The Episcopal Church was founded after the American Revolution when it broke away from the Church of England. It is a Christian church with authority in the United States, Taiwan, Micronesia, the Caribbean, Central and South America, as well as the Convocation of Episcopal Churches in Europe and the Navajoland Area Mission.
Find out what Christians should know about The Episcopal Church.
The definition of “Episcopal” is “of or pertaining to bishops”
In Greek, the word for “bishop” is “Episkopos,” which literally translates as “overseer.” The Episcopal Church was named after the practice of installing bishops as ecclesiastical rulers.
Other churches with bishops include Roman Catholics, Eastern Orthodox, and Lutherans, to name a few. Bishops are ordained women and men who have a unique responsibility in overseeing and governing the Church at the regional level. According to the Episcopal tradition, the twelve Apostles were the first bishops of the Church, and all bishops since then have served as their successors in this capacity.
During the American Revolutionary War, the Episcopal Church split from the Church of England
The Episcopal Church evolved from the Church of England, which evolved from the Roman Catholic Church and the Protestant Reformation. During the American Revolution, The Episcopal Church was created as a separate entity from the Church of England. Many of the United States’ founding fathers were Episcopalians.
Similar to how the United States was the first of many former colonies to seek independence from England, The Episcopal Church paved the way for the establishment of a series of separate churches of English tradition all over the world.
The Episcopal doctrine holds that Scripture is the revealed word of God
The Holy Scriptures, according to Episcopalians, are God’s revealed word and “contain all things necessary for salvation.” Far from Biblical fundamentalism, Episcopalians believe that the revealed word is best interpreted within the context of the Church, guided by tradition, reason, and the Holy Spirit’s continuing guidance.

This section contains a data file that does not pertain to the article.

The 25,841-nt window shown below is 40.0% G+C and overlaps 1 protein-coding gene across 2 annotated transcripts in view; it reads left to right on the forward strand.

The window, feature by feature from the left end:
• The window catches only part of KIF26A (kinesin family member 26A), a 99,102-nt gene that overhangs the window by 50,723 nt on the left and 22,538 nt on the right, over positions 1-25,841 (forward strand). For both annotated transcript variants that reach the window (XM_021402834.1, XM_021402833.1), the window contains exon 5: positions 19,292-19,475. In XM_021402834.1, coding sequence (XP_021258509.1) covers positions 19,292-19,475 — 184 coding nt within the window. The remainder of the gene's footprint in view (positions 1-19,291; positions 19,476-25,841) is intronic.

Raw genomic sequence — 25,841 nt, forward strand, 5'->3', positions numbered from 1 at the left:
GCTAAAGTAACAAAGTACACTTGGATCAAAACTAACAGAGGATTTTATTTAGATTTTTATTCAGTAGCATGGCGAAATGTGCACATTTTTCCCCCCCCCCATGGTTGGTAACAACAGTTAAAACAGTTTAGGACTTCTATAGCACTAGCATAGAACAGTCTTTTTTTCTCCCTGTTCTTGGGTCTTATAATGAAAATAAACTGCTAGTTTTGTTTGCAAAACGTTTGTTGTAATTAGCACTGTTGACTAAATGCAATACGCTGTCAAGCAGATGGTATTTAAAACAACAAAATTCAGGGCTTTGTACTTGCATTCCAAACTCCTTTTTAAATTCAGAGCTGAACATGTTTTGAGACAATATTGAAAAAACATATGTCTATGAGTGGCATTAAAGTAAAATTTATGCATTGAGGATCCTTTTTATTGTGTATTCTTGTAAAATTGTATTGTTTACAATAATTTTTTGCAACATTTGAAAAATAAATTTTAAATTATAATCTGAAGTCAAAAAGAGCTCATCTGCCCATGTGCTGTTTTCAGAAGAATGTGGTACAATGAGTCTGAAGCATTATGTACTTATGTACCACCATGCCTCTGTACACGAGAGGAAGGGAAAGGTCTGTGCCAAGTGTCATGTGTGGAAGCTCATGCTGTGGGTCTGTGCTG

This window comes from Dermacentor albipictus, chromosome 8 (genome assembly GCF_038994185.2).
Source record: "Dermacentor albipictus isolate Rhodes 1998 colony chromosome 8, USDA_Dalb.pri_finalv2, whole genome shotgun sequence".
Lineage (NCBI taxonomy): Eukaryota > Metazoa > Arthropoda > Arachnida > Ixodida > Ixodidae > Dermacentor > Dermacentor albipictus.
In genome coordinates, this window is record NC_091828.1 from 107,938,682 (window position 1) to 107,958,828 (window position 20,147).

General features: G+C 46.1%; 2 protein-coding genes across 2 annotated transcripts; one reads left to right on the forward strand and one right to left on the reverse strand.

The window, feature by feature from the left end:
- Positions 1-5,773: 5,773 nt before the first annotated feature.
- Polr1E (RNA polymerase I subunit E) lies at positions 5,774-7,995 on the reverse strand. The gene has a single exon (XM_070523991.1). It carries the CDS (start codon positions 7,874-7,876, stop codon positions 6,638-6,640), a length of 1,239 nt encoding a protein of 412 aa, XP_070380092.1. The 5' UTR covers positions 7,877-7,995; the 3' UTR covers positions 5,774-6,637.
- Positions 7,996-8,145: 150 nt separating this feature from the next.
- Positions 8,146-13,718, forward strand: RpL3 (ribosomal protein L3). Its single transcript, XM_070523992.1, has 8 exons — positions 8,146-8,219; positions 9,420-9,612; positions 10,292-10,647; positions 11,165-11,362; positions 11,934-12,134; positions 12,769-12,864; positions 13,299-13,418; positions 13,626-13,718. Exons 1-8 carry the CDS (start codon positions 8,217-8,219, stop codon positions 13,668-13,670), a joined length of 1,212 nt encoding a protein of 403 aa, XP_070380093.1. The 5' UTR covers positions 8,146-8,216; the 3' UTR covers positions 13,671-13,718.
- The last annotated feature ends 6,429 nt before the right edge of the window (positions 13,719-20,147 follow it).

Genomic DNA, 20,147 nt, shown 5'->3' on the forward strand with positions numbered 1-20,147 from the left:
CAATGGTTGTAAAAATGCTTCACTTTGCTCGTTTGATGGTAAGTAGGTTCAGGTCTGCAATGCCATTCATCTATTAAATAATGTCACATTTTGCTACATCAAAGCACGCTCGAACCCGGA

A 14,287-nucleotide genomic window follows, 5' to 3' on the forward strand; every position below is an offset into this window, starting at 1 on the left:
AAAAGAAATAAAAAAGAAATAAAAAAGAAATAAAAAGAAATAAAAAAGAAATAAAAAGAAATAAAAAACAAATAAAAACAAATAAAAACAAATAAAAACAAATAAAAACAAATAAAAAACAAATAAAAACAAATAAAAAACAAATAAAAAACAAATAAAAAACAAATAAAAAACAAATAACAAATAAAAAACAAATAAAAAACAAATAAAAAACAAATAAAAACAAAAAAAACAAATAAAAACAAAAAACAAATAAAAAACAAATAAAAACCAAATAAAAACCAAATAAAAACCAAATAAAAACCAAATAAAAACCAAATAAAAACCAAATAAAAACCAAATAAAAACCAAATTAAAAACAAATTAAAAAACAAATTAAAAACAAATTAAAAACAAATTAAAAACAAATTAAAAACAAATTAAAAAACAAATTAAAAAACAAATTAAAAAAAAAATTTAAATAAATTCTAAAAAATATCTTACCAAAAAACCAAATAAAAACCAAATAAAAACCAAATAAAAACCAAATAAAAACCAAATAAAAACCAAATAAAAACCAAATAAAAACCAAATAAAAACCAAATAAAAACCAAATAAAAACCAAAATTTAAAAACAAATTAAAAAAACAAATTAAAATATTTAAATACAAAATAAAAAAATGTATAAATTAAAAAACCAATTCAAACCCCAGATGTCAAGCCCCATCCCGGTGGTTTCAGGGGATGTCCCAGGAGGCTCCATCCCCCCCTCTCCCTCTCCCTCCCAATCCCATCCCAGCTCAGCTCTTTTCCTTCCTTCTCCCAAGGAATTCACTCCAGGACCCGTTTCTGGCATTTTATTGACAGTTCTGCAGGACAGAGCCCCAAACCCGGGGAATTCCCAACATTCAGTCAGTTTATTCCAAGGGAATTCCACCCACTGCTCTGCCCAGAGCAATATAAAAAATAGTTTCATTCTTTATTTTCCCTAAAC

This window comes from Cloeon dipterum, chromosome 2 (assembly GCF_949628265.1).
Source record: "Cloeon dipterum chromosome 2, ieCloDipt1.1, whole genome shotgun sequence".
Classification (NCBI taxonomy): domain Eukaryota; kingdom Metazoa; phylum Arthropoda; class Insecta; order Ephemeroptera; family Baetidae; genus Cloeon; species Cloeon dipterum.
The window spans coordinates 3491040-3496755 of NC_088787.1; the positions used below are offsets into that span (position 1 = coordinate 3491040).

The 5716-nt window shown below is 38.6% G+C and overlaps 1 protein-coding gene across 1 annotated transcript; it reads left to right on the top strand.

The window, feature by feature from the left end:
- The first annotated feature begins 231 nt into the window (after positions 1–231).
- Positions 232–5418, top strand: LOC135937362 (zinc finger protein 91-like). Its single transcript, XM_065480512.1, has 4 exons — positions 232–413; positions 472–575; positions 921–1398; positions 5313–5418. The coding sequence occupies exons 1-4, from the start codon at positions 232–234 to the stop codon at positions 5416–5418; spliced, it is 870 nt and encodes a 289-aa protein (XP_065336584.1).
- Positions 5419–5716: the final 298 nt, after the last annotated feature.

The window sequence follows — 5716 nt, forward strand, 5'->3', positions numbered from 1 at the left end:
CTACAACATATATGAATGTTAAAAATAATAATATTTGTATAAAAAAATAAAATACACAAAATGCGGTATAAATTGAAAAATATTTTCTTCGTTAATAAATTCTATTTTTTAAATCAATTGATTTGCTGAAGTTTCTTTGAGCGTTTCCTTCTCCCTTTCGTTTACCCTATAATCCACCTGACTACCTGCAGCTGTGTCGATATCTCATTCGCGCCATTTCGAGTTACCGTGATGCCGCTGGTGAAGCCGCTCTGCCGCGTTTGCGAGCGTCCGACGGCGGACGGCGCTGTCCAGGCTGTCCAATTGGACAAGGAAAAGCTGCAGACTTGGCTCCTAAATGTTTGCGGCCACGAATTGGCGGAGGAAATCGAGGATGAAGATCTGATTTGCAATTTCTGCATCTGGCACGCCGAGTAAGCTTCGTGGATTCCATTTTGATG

The “Nicene Creed” is central to the Episcopal tradition
The “Nicene Creed,” a confession of faith, is an integral part of the Episcopal tradition. A “creed” is simply a statement of what an individual or group of people believes. The term “Nicene” relates to the ancient city of Nicea in Eastern Europe, where it was legally adopted. The Nicene Creed is a basic understanding of God, Jesus, the Holy Spirit, and the Church expressed in the Nicene Creed, which is a foundational text for most Christian denominations.
The Book of Common Prayer contains public worship “instructions.”
More than 350 years ago, the first Book of Common Prayer was published in England, with the objective of presenting the prayers of worship in the language of the gathering people rather than the language of the educated elite.
This tradition of common-language worship is still practiced today, with the Book of Common Prayer being translated into practically every spoken language on the planet. The Episcopal Church’s most recent version of the Book of Common Prayer was in 1979, and it allowed for the use of either “traditional” or “contemporary” language.
Episcopal Church Foundation
The Rt. Rev. Henry Knox Sherrill (1890-1980) established the Episcopal Church Foundation (ECF) in 1949, at a time when The Episcopal Church, like the country, was growing in size and embracing centralized, corporate structures of governance and administration. Sherrill was a visionary and a role model for the Christian faith. He was a dedicated leader of the ecumenical movement on both the national and international levels.
Sherrill established ECF after being elected Presiding Bishop and constantly searched for new ways to disperse resources to help the wider Church’s mission. The Board of Directors, with the exception of the Presiding Bishop, was comprised of lay people from the Church, business, and government sectors from across the country. ECF is committed to the ministry of all the baptized and the promotion of effective lay–clergy relationships.
Today, the Episcopal Church Foundation stands high as a non-profit organization dedicated to the growth, revitalization, and transformation of Episcopal faith communities. The organization is succeeding in its purpose to inspire and nurture church leaders, aid in the acquisition and administration of financial assets, and provide high-quality and innovative resources and ideas for use throughout the Church.